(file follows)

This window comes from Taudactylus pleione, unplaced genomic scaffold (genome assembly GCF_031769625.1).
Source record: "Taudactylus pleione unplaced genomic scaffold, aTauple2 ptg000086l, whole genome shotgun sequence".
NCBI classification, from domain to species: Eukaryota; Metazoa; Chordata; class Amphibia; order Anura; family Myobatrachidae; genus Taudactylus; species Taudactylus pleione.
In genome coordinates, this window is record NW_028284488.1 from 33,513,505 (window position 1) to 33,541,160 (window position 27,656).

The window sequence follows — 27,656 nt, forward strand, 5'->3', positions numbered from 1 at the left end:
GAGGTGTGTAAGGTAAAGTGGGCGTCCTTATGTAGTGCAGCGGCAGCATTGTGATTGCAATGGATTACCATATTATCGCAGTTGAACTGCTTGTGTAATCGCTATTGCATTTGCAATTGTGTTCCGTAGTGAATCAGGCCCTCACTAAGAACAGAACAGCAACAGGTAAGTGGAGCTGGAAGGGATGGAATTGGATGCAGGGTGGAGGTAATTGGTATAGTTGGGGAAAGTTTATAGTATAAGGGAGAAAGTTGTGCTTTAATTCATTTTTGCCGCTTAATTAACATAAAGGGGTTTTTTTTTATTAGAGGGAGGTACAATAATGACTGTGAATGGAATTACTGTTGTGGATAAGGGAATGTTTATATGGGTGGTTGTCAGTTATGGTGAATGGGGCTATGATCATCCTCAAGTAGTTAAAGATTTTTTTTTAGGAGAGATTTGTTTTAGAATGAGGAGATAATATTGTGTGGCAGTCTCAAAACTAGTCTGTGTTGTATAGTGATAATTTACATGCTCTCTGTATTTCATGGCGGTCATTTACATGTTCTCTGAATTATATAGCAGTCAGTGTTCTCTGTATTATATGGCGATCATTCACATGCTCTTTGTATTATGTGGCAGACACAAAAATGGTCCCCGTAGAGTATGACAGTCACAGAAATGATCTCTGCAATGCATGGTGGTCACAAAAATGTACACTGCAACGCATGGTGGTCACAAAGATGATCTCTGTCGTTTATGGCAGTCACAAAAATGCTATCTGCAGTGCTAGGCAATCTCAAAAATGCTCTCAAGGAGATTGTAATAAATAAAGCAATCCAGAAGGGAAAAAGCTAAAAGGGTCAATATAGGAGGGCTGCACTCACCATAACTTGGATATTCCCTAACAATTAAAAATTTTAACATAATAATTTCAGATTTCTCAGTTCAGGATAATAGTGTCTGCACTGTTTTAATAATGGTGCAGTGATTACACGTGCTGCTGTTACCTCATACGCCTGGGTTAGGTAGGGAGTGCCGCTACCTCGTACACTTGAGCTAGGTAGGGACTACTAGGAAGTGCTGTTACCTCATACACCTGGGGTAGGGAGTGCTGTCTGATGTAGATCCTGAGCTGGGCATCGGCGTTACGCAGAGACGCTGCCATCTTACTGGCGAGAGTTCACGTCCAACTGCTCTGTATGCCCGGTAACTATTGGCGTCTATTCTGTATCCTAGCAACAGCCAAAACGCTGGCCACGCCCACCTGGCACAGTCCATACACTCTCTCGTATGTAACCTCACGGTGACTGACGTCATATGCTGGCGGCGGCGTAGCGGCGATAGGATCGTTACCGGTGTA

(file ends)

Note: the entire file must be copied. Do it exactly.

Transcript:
This window comes from Taudactylus pleione, unplaced genomic scaffold (genome assembly GCF_031769625.1).
Source record: "Taudactylus pleione unplaced genomic scaffold, aTauple2 ptg000086l, whole genome shotgun sequence".
NCBI classification, from domain to species: Eukaryota; Metazoa; Chordata; class Amphibia; order Anura; family Myobatrachidae; genus Taudactylus; species Taudactylus pleione.
In genome coordinates, this window is record NW_028284488.1 from 33,513,505 (window position 1) to 33,541,160 (window position 27,656).

The window sequence follows — 27,656 nt, forward strand, 5'->3', positions numbered from 1 at the left end:
GAGGTGTGTAAGGTAAAGTGGGCGTCCTTATGTAGTGCAGCGGCAGCATTGTGATTGCAATGGATTACCATATTATCGCAGTTGAACTGCTTGTGTAATCGCTATTGCATTTGCAATTGTGTTCCGTAGTGAATCAGGCCCTCACTAAGAACAGAACAGCAACAGGTAAGTGGAGCTGGAAGGGATGGAATTGGATGCAGGGTGGAGGTAATTGGTATAGTTGGGGAAAGTTTATAGTATAAGGGAGAAAGTTGTGCTTTAATTCATTTTTGCCGCTTAATTAACATAAAGGGGTTTTTTTTTATTAGAGGGAGGTACAATAATGACTGTGAATGGAATTACTGTTGTGGATAAGGGAATGTTTATATGGGTGGTTGTCAGTTATGGTGAATGGGGCTATGATCATCCTCAAGTAGTTAAAGATTTTTTTTTAGGAGAGATTTGTTTTAGAATGAGGAGATAATATTGTGTGGCAGTCTCAAAACTAGTCTGTGTTGTATAGTGATAATTTACATGCTCTCTGTATTTCATGGCGGTCATTTACATGTTCTCTGAATTATATAGCAGTCAGTGTTCTCTGTATTATATGGCGATCATTCACATGCTCTTTGTATTATGTGGCAGACACAAAAATGGTCCCCGTAGAGTATGACAGTCACAGAAATGATCTCTGCAATGCATGGTGGTCACAAAAATGTACACTGCAACGCATGGTGGTCACAAAGATGATCTCTGTCGTTTATGGCAGTCACAAAAATGCTATCTGCAGTGCTAGGCAATCTCAAAAATGCTCTCAAGGAGATTGTAATAAATAAAGCAATCCAGAAGGGAAAAAGCTAAAAGGGTCAATATAGGAGGGCTGCACTCACCATAACTTGGATATTCCCTAACAATTAAAAATTTTAACATAATAATTTCAGATTTCTCAGTTCAGGATAATAGTGTCTGCACTGTTTTAATAATGGTGCAGTGATTACACGTGCTGCTGTTACCTCATACGCCTGGGTTAGGTAGGGAGTGCCGCTACCTCGTACACTTGAGCTAGGTAGGGACTACTAGGAAGTGCTGTTACCTCATACACCTGGGGTAGGGAGTGCTGTCTGATGTAGATCCTGAGCTGGGCATCGGCGTTACGCAGAGACGCTGCCATCTTACTGGCGAGAGTTCACGTCCAACTGCTCTGTATGCCCGGTAACTATTGGCGTCTATTCTGTATCCTAGCAACAGCCAAAACGCTGGCCACGCCCACCTGGCACAGTCCATACACTCTCTCGTATGTAACCTCACGGTGACTGACGTCATATGCTGGCGGCGGCGTAGCGGCGATAGGATCGTTACCGGTGTA